Spring has sprung and this April has brought us not only sunshine, but something even brighter - big changes in pensions!
Fundamental reforms, introduced in the 2014 Budget, come into effect this month. But if you don't have a clue what these changes are, you're not alone. To understand the implications, we need to take a step back and clarify some pension jargon. There are two main structures of pension provision:
The first is known as ‘defined contribution’, or ‘money purchase’ where you, the employer, or both, pay in a set amount each month. The fund grows and you end up with a pot of money at retirement. But the size of this pot isn’t fixed - it depends on how much is put in when, investment returns, charges etc. And the pension income you end up receiving is unknown until you start drawing from this pension pot.
The second structure is a ‘defined benefit scheme’, known as a ‘final salary pension’, which pays out a guaranteed level of pension income based on your income when you retire and the number of years you’ve been working.
Most people today are in a ‘defined contribution’ scheme, and the current reforms are mostly in relation to this. So what’s changed? In the past, from the age of 55 you could draw down 25% of your pension pot as cash, tax free, but the rest eventually had to be used to buy an annuity - a guaranteed income for the rest of your life that an insurance company pays out. So you could draw on your pension but only in a pre-determined way according to set parameters.
With the change in legislation there are no set parameters: you can draw as much as you like, when you like. There is no longer a requirement to buy an annuity, and so the only implication is tax. The 25% tax free lump sum stays but the rest is taxed as income as and when you draw it. Plus any bit of the unused pension pot can pass onto your beneficiaries in the event of death (tax-free for the under 75s, and taxed as income for the beneficiary for the over 75s).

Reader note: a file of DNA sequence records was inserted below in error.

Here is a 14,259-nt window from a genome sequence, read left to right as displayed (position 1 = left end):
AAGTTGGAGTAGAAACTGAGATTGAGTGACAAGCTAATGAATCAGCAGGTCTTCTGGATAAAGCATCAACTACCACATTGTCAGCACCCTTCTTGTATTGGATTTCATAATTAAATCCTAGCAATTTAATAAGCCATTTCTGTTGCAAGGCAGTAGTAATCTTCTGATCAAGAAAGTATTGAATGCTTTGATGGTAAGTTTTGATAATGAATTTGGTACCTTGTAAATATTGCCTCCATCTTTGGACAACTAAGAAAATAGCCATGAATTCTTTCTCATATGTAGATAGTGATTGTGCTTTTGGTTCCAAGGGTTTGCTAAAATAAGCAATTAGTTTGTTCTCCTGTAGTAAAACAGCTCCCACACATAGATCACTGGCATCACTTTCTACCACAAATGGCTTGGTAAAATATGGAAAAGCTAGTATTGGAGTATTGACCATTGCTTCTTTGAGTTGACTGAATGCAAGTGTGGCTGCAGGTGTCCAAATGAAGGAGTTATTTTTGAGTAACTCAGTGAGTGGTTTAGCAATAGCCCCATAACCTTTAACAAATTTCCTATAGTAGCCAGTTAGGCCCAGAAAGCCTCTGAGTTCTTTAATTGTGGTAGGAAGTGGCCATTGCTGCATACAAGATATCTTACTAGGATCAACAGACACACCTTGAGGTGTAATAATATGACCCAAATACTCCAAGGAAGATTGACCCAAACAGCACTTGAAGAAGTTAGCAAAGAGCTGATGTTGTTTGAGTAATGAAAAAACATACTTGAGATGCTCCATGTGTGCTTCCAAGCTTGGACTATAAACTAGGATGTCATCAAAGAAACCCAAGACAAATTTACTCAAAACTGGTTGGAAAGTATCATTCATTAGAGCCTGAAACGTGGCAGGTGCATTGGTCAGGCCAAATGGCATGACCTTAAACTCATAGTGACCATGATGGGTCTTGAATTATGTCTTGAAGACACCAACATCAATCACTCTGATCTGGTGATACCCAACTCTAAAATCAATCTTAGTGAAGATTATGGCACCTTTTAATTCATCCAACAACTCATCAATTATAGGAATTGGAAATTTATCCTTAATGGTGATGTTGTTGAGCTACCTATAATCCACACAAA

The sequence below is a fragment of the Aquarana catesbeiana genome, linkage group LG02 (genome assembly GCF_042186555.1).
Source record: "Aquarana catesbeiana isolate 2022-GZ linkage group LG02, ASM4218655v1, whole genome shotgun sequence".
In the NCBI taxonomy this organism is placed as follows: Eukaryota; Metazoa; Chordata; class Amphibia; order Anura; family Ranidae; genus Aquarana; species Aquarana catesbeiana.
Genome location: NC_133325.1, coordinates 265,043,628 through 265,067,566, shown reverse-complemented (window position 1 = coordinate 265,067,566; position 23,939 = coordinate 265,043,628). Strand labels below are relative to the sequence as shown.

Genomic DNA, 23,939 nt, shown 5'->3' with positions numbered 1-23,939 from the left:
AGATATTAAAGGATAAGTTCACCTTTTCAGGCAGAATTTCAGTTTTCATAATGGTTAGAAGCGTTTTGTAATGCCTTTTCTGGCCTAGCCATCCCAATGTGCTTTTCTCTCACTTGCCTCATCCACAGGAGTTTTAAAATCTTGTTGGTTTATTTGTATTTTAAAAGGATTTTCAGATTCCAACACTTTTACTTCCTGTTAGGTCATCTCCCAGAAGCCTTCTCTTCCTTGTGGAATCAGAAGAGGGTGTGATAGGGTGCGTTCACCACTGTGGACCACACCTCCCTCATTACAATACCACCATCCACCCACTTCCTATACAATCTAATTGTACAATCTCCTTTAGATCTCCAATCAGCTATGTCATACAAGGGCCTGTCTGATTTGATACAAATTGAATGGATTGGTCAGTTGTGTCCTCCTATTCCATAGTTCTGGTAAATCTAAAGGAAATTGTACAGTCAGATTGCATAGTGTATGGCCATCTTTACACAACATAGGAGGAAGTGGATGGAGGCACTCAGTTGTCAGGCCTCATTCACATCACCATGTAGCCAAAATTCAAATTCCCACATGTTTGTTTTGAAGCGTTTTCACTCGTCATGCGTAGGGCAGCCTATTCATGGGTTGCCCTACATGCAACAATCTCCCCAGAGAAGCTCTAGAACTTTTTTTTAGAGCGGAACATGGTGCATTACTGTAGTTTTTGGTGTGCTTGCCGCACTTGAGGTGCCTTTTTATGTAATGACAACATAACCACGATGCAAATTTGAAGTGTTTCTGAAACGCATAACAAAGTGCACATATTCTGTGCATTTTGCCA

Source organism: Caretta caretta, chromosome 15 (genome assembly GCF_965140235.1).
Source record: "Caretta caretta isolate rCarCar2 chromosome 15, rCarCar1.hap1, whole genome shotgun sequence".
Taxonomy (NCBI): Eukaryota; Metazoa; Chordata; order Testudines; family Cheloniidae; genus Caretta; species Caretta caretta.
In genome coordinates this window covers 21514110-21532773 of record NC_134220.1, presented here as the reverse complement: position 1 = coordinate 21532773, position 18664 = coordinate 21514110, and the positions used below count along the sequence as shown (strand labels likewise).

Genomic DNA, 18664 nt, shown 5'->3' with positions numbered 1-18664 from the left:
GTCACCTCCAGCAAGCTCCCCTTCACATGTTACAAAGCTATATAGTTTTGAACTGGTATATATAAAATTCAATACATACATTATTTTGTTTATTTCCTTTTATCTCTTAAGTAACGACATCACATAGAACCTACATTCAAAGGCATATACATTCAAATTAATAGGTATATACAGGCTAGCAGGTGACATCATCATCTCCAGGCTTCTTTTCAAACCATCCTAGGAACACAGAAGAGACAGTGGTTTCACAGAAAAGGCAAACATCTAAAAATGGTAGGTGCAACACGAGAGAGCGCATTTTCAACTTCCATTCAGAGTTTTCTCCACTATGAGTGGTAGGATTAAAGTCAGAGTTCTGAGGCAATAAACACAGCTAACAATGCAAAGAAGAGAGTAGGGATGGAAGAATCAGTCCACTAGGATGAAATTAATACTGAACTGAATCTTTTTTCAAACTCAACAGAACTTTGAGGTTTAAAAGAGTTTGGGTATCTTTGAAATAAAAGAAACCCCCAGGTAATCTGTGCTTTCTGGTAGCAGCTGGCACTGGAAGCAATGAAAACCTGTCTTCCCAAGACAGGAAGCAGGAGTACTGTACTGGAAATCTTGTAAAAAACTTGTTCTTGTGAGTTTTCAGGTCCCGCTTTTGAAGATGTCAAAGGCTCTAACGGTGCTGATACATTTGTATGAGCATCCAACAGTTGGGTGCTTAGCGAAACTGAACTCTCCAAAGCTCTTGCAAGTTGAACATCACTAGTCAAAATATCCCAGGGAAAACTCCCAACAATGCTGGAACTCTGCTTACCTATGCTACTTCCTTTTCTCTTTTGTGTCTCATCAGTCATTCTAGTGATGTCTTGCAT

Headlines in the press greeted this announcement with dire warnings of pensioners blowing pensions on Lamborghinis and leaving themselves destitute in their old age. I would give people more credit - if you’ve spent your life saving into this pot, you’re not likely to splash the lot and blow your pension.
People in a ‘defined benefit scheme’ will now also be able to transfer their pension to a ‘defined contribution scheme’ to take advantage of the same opportunity for flexibility, but this should only ever be done with extreme caution as you’d be giving up valuable benefits, which are otherwise guaranteed.
Overall I welcome the changes, but with some trepidation. It will mean more freedom and flexibility and many will use that well to enjoy their retirement. But I do have concerns that while the financially savvy will benefit, others could be very vulnerable. What may look like a lot of money as one ‘pot’ may not be if you then go on to live for 30 years or longer. Of course you can still buy an annuity, but they are currently at an all time low, and it’s a once in a lifetime decision that you’re then stuck with.
Having this level of choice about how to deal with your pension pot means having to continue making financial decisions, which means there will be a greater need for financial literacy into old age. To make money decisions you have to ‘stay in the game’, or get professional help, and making decisions on behalf of older people will become more complex. Money anxiety is something I deal with a lot in my work, and there is a risk of greater money anxiety as people get older. So while it will give more options, it also carries more risk.
For more information on this topic:
- I answered some readers queries on the pension changes in April’s Prima magazine
- The Money Advice Service pension calculator enables you to estimate the income you’ll get when you retire
- Pension wise is a free government service to help you understand and evaluate pension options. You can make an appointment to talk this through by phone
- Gov.uk explain the nine things you need to know about the new pension reforms